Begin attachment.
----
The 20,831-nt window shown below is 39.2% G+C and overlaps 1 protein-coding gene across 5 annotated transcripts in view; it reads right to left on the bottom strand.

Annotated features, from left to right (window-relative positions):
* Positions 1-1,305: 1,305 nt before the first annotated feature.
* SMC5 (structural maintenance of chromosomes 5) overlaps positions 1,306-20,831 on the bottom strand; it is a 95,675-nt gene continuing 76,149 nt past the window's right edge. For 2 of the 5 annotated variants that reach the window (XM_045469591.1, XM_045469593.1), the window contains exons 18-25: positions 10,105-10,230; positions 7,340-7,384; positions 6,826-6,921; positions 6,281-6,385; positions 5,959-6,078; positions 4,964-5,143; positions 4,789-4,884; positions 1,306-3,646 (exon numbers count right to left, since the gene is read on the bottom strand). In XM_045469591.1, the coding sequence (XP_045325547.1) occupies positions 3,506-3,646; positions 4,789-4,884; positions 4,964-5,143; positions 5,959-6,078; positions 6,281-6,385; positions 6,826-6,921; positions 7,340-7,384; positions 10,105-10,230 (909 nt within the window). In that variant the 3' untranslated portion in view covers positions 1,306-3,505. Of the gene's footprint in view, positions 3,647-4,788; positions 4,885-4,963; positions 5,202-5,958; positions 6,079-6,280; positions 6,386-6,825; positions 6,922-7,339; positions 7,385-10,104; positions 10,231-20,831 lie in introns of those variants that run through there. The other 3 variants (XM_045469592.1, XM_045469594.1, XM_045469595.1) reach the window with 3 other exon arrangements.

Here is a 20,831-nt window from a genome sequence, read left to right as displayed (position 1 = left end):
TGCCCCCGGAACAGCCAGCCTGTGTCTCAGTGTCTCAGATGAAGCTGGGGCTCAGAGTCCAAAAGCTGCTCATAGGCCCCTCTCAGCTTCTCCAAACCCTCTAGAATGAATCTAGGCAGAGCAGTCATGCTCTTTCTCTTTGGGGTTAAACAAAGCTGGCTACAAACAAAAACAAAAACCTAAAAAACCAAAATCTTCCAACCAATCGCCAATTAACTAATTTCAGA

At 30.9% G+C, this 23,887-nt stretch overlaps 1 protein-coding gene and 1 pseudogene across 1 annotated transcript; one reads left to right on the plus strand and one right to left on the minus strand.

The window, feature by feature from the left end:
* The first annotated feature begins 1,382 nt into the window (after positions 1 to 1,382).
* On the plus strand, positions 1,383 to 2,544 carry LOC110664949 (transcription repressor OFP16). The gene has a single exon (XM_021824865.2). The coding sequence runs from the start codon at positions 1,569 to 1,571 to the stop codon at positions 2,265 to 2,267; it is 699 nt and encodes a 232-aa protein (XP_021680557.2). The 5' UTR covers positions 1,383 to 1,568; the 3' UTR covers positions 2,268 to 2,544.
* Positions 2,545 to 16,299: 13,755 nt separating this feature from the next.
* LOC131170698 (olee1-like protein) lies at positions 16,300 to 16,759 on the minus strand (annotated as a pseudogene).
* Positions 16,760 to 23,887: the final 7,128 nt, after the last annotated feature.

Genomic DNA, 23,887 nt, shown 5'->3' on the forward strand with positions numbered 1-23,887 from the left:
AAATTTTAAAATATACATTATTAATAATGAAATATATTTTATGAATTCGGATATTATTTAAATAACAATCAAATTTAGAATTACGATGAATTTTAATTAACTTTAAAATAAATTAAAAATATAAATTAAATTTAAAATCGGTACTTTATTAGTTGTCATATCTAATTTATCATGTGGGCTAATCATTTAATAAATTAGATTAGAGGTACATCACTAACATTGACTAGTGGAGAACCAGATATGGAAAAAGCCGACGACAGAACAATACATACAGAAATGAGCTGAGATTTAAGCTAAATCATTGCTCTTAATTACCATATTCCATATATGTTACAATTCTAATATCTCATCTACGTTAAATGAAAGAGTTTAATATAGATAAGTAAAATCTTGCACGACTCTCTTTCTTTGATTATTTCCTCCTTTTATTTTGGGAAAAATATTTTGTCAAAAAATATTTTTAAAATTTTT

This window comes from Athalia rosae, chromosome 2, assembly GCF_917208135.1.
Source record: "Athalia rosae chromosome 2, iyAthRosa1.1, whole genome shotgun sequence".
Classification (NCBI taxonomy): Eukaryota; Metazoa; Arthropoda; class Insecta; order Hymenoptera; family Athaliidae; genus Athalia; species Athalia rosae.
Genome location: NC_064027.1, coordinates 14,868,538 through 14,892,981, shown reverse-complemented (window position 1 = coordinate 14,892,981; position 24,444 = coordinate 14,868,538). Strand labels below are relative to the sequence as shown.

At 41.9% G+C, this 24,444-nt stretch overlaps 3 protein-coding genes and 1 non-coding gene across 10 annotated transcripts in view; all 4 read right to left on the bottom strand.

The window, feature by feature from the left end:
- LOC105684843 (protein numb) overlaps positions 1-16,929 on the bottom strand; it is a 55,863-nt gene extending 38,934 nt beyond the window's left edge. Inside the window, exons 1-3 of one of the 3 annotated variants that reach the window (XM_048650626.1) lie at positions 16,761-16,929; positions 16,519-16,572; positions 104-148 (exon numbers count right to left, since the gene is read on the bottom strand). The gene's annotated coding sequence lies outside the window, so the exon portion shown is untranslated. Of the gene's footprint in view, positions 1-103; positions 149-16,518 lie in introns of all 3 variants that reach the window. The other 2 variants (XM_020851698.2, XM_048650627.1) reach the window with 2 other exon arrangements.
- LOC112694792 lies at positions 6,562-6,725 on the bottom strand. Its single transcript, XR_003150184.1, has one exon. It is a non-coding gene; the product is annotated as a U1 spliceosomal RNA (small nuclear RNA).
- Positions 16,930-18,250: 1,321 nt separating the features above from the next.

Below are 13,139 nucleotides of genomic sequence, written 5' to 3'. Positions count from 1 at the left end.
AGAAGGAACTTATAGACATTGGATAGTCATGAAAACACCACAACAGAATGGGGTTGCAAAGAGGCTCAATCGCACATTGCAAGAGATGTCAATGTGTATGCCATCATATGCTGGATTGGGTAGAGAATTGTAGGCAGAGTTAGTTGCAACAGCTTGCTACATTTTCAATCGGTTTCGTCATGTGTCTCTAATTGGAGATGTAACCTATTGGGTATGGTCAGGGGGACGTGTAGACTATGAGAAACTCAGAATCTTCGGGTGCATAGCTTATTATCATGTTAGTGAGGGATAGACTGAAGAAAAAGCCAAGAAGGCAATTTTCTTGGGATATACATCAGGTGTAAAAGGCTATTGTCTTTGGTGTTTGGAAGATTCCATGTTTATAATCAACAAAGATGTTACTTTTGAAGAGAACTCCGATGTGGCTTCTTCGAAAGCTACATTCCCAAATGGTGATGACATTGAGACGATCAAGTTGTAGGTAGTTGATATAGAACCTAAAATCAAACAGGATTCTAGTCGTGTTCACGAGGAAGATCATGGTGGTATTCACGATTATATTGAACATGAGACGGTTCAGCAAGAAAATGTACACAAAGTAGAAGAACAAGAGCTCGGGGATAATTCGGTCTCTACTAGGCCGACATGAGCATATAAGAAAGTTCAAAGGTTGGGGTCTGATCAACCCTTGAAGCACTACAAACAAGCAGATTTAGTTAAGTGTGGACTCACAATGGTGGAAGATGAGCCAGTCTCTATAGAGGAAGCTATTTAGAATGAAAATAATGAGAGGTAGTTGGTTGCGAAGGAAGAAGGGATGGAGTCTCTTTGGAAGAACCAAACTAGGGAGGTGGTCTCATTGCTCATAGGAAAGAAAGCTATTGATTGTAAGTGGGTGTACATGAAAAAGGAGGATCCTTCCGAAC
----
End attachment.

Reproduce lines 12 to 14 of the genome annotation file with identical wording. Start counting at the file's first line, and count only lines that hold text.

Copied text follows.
* LOC131170698 (olee1-like protein) lies at positions 16,300 to 16,759 on the minus strand (annotated as a pseudogene).
* Positions 16,760 to 23,887: the final 7,128 nt, after the last annotated feature.

Genomic DNA, 23,887 nt, shown 5'->3' on the forward strand with positions numbered 1-23,887 from the left: